Over the years I have had many British experiences—such as going to a Pantomime, being put on an NHS waiting list and watching Midsomer Murders—but none of these compares to the quintessential Britishness of being “Made Redundant.”
In America, I would have simply been “laid off” or, even worse, “downsized” whereas here I am redundant, which, if you take it literally, means “superfluous, unnecessary and outmoded.” Compared to that, I might prefer the old fashioned “fired,” but being declared superfluous in Britain is not an insult, it’s just—especially these days—an annoying fact of life, like the Council deciding to resurface the high street on the day of the village fete.
The biggest problem with being made redundant in Britain—at least where I live—is that there are no hot air vents to sleep on. Also, being a Welfare State, you have to get on a council waiting list for a spot under a bridge. Fortunately, like all good, corrupt governments, the right amount of money in the right hands got us on the short list for this baby:
It’s in an ideal location—close to shops and right off a bus line—and it has bags of character. We’re sharing the left end with a family of four from Nigeria but there is still plenty of room for me to have a study, which we can use as a guest bedroom when we have company.
All right, now before you start feeling too sorry for me (but after you have felt sorry enough to buy multiple copies of all my books) let me explain how this all went down:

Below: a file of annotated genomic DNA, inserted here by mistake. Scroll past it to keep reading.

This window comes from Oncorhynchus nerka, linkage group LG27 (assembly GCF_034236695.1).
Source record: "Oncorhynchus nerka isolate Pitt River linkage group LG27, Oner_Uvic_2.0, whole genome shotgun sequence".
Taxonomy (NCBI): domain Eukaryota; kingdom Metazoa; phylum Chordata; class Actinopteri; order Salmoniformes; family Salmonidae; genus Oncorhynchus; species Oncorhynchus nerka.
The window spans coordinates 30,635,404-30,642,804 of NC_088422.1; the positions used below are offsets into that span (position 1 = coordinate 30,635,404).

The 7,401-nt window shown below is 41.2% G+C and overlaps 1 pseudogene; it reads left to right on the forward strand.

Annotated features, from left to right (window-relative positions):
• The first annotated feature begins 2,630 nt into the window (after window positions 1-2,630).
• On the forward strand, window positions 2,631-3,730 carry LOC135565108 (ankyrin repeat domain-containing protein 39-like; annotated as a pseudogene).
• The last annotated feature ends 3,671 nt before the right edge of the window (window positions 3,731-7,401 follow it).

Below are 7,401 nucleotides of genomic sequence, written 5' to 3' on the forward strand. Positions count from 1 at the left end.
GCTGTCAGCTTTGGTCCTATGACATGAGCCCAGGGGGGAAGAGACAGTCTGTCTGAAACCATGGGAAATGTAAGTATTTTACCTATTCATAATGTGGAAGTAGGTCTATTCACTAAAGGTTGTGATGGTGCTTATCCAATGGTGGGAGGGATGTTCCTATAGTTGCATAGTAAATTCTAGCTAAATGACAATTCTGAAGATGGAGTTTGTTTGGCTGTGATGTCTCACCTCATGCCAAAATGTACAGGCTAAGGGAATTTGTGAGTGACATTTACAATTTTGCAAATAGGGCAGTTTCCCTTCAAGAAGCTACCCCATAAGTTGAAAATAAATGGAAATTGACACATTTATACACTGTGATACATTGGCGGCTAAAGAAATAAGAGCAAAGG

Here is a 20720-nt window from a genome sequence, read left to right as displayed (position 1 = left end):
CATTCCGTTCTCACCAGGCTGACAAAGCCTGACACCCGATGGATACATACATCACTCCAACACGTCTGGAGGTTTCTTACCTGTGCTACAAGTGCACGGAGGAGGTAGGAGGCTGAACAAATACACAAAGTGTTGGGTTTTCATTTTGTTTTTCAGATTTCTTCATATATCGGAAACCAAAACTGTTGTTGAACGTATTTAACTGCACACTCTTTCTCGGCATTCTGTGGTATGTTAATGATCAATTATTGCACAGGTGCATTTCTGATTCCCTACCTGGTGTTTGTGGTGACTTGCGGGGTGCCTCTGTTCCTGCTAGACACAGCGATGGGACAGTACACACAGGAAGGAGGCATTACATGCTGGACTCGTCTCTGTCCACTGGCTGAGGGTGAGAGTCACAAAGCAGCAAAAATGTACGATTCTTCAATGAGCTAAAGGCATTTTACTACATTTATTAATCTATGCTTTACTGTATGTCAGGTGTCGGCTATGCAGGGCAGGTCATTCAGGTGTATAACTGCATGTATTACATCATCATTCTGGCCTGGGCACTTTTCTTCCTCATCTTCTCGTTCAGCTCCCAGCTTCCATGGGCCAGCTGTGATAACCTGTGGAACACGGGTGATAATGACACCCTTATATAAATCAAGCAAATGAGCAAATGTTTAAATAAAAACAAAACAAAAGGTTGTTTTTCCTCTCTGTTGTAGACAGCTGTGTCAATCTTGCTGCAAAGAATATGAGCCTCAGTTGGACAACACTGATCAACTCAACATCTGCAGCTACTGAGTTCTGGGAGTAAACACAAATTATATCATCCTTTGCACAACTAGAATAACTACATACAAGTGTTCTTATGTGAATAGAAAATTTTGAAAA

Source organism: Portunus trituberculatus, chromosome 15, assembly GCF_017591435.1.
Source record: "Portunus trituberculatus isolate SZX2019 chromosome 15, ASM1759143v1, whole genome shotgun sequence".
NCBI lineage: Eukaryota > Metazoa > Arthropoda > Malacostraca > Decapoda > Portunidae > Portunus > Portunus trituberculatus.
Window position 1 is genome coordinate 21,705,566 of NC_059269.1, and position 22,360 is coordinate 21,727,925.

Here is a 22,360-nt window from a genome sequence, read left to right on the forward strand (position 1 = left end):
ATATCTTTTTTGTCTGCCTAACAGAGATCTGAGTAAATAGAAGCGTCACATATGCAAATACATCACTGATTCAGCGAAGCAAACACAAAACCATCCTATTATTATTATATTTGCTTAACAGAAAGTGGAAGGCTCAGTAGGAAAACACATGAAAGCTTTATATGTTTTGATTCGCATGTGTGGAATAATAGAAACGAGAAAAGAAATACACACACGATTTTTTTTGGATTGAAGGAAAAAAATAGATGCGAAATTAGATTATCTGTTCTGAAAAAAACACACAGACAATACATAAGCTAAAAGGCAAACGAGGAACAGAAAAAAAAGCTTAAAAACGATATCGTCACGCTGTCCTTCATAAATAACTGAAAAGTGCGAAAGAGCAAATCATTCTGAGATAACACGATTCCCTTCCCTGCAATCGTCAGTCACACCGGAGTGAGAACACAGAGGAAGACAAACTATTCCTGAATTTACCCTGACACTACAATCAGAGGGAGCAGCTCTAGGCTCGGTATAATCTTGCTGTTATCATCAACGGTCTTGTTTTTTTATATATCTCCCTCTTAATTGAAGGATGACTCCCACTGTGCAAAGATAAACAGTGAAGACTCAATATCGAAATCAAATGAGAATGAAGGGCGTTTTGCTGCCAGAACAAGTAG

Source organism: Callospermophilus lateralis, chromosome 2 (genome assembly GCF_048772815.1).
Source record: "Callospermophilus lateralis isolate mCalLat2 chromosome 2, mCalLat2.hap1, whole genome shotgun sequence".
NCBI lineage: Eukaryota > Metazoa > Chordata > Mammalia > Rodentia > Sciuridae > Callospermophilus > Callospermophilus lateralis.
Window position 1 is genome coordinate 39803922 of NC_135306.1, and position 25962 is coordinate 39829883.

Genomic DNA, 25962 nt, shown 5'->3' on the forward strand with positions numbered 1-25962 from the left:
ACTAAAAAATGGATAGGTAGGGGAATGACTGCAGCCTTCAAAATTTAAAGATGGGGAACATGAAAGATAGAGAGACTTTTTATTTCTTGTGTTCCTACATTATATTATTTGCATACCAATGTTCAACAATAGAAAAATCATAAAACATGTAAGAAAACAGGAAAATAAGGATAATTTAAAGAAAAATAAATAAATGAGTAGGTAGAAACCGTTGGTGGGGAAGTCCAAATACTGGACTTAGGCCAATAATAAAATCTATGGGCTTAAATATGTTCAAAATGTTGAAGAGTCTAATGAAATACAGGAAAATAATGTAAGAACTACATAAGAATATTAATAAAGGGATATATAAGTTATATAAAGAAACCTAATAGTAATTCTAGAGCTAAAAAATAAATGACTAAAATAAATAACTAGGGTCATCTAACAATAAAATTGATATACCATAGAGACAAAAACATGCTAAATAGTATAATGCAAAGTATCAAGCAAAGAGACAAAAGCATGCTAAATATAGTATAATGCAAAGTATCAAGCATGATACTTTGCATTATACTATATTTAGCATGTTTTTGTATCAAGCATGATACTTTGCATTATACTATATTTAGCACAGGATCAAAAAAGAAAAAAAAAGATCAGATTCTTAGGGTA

What happened was, I was offered VR, which is also uniquely British and which stands for “Voluntary Redundancy.” How this works is, your manager walks you to the edge of a cliff and, as you stare over the precipice at the craggy rocks below, says, “You can jump, or you can stand here until I decide to push you off; your choice. However, if you choose to jump, I’ll give you a couple of mattresses to soften your landing.”
I didn’t exactly get a golden handshake (it was more like a brass one), but it was better than a sharp stick in the eye. More to the point—and here’s the bit that will help you stop feeling sorry for me (you did buy my books, though, didn’t you?)—it was also what I wanted.
After getting the offer, I went home to discuss it with my wife and was pleasantly surprised to find that, even after ten years, she remains so blinded by love that I can still talk her into making some truly dubious decisions. I am, therefore, not going to seek another job but instead will look upon this as a promotion to full-time writer. Even in my office I am telling people I opted for early retirement instead of saying that I took VR, and right now (I still have three more weeks to go) I am the happiest person in the company.
It had always been my intention to retire early and devote myself fully to my writing; this is a great opportunity—perhaps my only one—and I intend to make the most of it. Lee Child made it work, so there’s no reason I can’t.
Just in case, though, if you happen to know of any hot air vents that are free, keep me in mind.
About the Book:
I want to thank all of you who bought Finding Rachel Davenport. That was really nice of you; thanks ever so much. Now I have another favor to ask: could you put a review on Amazon?
Reviews, I am told, boost a book’s visibility and, thereby, increase its sales potential. Having just lost my job (violins, please) I don’t have enough money to buy any decent reviews, and I lack the guile and organizational skills necessary to create “sock puppet” reviews, so I am falling back on the last resort—actual, real reviews from actual, real readers telling what they actually, really think about the book. And, yes, that means if you didn’t like it, say so; the only bad review is one that isn\’t posted.
So if you could do me that favor, I would really, really appreciate it.